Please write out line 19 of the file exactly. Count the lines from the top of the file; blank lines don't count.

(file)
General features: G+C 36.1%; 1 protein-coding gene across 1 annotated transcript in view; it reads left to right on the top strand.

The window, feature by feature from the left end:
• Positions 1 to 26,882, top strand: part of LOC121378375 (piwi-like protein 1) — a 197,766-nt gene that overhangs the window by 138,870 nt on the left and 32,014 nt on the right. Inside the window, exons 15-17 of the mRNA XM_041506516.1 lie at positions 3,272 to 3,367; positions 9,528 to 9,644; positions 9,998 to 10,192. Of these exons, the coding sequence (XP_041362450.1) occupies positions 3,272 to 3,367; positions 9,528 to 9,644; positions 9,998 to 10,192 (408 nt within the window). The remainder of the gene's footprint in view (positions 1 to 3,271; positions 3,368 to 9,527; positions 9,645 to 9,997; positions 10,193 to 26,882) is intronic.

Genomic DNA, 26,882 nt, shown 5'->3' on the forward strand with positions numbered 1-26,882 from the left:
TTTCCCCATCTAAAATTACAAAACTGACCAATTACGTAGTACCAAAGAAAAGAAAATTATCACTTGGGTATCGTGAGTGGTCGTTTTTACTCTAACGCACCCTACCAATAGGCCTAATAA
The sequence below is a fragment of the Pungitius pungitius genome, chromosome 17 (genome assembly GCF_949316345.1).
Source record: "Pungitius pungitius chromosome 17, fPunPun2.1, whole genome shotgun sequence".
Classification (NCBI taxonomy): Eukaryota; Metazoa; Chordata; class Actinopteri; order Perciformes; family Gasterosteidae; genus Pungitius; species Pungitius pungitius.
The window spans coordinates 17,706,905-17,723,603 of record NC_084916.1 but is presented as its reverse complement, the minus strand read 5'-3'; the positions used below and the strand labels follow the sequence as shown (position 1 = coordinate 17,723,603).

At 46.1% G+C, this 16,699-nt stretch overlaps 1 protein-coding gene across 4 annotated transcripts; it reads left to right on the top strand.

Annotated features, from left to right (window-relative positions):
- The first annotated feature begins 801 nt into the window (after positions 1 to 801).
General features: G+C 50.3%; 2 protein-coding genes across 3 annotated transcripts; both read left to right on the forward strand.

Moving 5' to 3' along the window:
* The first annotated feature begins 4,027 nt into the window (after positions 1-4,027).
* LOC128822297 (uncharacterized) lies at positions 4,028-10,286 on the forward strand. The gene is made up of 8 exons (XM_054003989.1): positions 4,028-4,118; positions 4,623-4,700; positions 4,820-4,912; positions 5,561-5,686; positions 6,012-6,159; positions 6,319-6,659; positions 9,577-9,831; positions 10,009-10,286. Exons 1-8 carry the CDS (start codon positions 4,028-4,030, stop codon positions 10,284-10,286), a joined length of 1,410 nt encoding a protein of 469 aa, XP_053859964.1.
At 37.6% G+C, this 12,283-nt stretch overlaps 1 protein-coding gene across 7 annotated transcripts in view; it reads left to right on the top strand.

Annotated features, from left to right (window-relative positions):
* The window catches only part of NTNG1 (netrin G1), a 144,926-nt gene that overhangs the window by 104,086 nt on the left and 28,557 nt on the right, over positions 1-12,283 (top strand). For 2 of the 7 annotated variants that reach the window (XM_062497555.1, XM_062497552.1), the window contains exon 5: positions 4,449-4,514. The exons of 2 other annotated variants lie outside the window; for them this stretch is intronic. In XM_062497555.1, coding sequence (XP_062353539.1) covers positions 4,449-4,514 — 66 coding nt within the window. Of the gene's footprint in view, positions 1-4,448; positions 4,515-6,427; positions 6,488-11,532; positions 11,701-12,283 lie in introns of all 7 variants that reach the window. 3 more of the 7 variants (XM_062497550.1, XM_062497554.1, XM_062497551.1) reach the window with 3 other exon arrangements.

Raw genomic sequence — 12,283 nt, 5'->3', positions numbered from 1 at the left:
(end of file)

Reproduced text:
* The window catches only part of NTNG1 (netrin G1), a 144,926-nt gene that overhangs the window by 104,086 nt on the left and 28,557 nt on the right, over positions 1-12,283 (top strand). For 2 of the 7 annotated variants that reach the window (XM_062497555.1, XM_062497552.1), the window contains exon 5: positions 4,449-4,514. The exons of 2 other annotated variants lie outside the window; for them this stretch is intronic. In XM_062497555.1, coding sequence (XP_062353539.1) covers positions 4,449-4,514 — 66 coding nt within the window. Of the gene's footprint in view, positions 1-4,448; positions 4,515-6,427; positions 6,488-11,532; positions 11,701-12,283 lie in introns of all 7 variants that reach the window. 3 more of the 7 variants (XM_062497550.1, XM_062497554.1, XM_062497551.1) reach the window with 3 other exon arrangements.